Cost Recovery Initiative: Consultation Document

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Table of Contents

1. Preface

The Canadian Food Inspection Agency (CFIA) is proposing to streamline and update its cost recovery regime, including consolidating service categories, establishing service standards, and revising fees. When the CFIA was created in 1997, several programs from across the federal government were transferred to the Agency and the existing cost recovery regimes for each program were adopted by the CFIA. This has resulted in a fee regime that is complex and inconsistent across sectors and programs. The CFIA currently has hundreds of sector-specific fees, resulting in some regulated parties being charged more than others for similar services because the manner in which the fees are calculated differ (e.g. by weight, by number of inspected products, or by hour).

In addition, most fees have not changed since the organization was created almost twenty years ago, but the cost of delivering services has increased with inflation and other factors. This means that the portion of the costs covered by regulated parties has decreased over time. Today, the CFIA recovers less than 10% of its costs from regulated parties, with the remaining 90% of costs paid by taxpayers.

During this consultation phase, the CFIA is seeking your input on:

  • a proposed streamlined list of services that allows fees to be charged consistently for similar CFIA services
  • proposed service standards
  • the appropriate level of cost sharing between regulated parties and taxpayers
  • impacts of potential fee increases on businesses

A streamlined and updated cost recovery regime will benefit regulated parties by ensuring greater consistency in fees and greater predictability in service delivery. Striking a reasonable balance of cost sharing will also be responsive to both the interests of regulated parties and taxpayers' expectations for prudent use of public funds.

2. Consultation process

This document represents the first phase of a two phased consultation process on the CFIA's cost recovery regime. In this first phase, we are seeking input on the proposed streamlined list of services, services standards, the appropriate level of cost sharing between regulated parties and taxpayers, and the impacts of potential fee increases on businesses. We are not proposing any specific changes to fee amounts at this time. The CFIA will consult on a proposal for new and updated fees as part of the second phase of the consultations.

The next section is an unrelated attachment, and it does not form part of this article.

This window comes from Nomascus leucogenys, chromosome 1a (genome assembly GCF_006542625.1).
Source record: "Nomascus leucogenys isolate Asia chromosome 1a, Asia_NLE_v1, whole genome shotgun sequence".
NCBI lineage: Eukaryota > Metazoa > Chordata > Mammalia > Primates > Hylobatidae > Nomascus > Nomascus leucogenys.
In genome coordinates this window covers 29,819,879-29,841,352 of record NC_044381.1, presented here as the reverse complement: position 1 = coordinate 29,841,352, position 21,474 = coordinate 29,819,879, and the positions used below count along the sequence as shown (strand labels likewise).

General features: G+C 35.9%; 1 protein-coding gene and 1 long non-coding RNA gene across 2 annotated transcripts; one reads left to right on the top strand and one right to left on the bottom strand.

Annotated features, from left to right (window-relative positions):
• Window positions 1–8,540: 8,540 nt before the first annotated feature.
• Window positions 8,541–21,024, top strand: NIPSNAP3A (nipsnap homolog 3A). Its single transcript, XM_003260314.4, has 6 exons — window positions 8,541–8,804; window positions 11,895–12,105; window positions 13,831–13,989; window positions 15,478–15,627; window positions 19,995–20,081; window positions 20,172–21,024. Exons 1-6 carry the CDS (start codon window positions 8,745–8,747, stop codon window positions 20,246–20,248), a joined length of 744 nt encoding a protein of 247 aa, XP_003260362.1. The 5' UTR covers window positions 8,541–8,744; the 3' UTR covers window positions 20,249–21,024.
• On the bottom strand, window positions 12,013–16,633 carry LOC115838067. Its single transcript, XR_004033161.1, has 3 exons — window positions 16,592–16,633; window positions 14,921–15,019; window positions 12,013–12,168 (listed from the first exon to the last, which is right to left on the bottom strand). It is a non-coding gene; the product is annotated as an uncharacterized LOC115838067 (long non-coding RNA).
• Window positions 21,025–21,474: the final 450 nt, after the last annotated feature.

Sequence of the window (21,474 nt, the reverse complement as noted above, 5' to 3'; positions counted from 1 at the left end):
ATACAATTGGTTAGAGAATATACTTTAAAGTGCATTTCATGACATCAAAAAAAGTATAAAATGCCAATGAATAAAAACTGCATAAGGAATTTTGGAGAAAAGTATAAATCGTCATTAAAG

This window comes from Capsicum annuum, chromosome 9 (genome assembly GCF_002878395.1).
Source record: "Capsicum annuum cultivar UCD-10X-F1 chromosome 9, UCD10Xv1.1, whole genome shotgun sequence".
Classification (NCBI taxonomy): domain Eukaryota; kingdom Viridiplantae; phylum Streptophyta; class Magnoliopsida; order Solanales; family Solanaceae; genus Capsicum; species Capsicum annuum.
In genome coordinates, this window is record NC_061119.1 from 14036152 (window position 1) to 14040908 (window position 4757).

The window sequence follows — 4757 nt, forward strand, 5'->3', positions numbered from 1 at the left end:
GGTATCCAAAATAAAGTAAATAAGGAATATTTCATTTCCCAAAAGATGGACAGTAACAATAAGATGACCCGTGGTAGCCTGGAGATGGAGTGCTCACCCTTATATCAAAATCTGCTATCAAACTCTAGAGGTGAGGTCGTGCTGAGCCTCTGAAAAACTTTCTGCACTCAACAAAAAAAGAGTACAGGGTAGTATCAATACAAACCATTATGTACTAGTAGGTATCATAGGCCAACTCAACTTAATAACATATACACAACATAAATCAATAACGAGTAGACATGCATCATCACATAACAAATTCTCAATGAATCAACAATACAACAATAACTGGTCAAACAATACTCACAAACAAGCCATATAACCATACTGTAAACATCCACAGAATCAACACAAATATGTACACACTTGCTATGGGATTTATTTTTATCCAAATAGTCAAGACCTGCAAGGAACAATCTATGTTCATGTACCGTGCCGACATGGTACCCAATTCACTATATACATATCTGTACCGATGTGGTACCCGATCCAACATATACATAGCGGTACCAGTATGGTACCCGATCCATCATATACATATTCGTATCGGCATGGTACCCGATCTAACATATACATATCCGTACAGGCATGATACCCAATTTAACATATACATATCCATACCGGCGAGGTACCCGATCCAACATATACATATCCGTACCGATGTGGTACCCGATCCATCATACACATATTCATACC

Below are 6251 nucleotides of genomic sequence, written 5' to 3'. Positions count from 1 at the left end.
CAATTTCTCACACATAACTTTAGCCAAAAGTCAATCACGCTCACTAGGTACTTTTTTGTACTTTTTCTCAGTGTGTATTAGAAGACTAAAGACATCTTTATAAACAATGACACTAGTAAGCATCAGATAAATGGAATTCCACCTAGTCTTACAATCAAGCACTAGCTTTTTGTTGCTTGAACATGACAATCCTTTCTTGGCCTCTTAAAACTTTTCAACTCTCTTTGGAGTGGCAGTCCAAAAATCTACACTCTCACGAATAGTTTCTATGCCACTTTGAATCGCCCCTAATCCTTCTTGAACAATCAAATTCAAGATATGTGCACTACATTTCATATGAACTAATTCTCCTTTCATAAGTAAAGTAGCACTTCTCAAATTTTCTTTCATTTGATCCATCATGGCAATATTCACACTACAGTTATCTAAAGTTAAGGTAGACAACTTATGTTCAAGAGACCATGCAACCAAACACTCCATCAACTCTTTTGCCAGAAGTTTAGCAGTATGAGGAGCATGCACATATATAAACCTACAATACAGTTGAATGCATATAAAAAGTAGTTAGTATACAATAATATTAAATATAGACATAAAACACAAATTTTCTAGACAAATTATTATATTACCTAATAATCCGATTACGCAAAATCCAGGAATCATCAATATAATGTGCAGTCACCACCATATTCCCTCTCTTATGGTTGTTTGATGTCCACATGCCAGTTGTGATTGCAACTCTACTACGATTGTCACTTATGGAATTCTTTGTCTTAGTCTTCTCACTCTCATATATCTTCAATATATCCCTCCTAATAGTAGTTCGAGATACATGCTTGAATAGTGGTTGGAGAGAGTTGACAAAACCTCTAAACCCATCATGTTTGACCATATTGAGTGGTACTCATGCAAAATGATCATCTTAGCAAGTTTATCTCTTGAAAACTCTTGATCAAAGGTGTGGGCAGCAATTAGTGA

We want to hear from you.

This document:

  • Informs you, the stakeholder, of the approach taken by the CFIA to update the list of services and associated service standards
  • Describes how you can participate in the consultation process
  • Seeks your input on a streamlined list of services and service standards
  • Seeks your input on the appropriate level of cost sharing between regulated parties and taxpayers for CFIA activities

You will notice questions contained in blue text boxes throughout the document. Please review and provide your responses to the CFIA by mail or e-mail using the contact information identified in Section 12 - Providing your input. Industry associations are urged to gather feedback from their members on the questions posed in this document related to the proposed changes. For ease of reference, a summary of the questions is included as Annex 1.

Regulated parties are also encouraged to complete an impact assessment questionnaire. This questionnaire will allow the CFIA to better understand how fee increases may affect businesses as it develops its proposal for changes to fees.

From January 2017 until March 2017, a series of consultation opportunities, such as webinars (web-based seminars) and face-to-face meetings between the CFIA and stakeholders will be organized. We encourage you to participate in these meetings in order to seek further information on the proposed changes and to provide your feedback.

3. Background information

Guiding principles

In developing an updated list of services and service standards as well as future proposals related to fees, the CFIA will apply the following guiding principles:

  • stakeholders should be consulted when establishing new and/or changing existing fees and service standards;
  • fees should have a direct relationship to the cost of providing the service;
  • the standard of services related to the fee should be clear;
  • transaction costs in setting, collecting and administering fees should be minimized;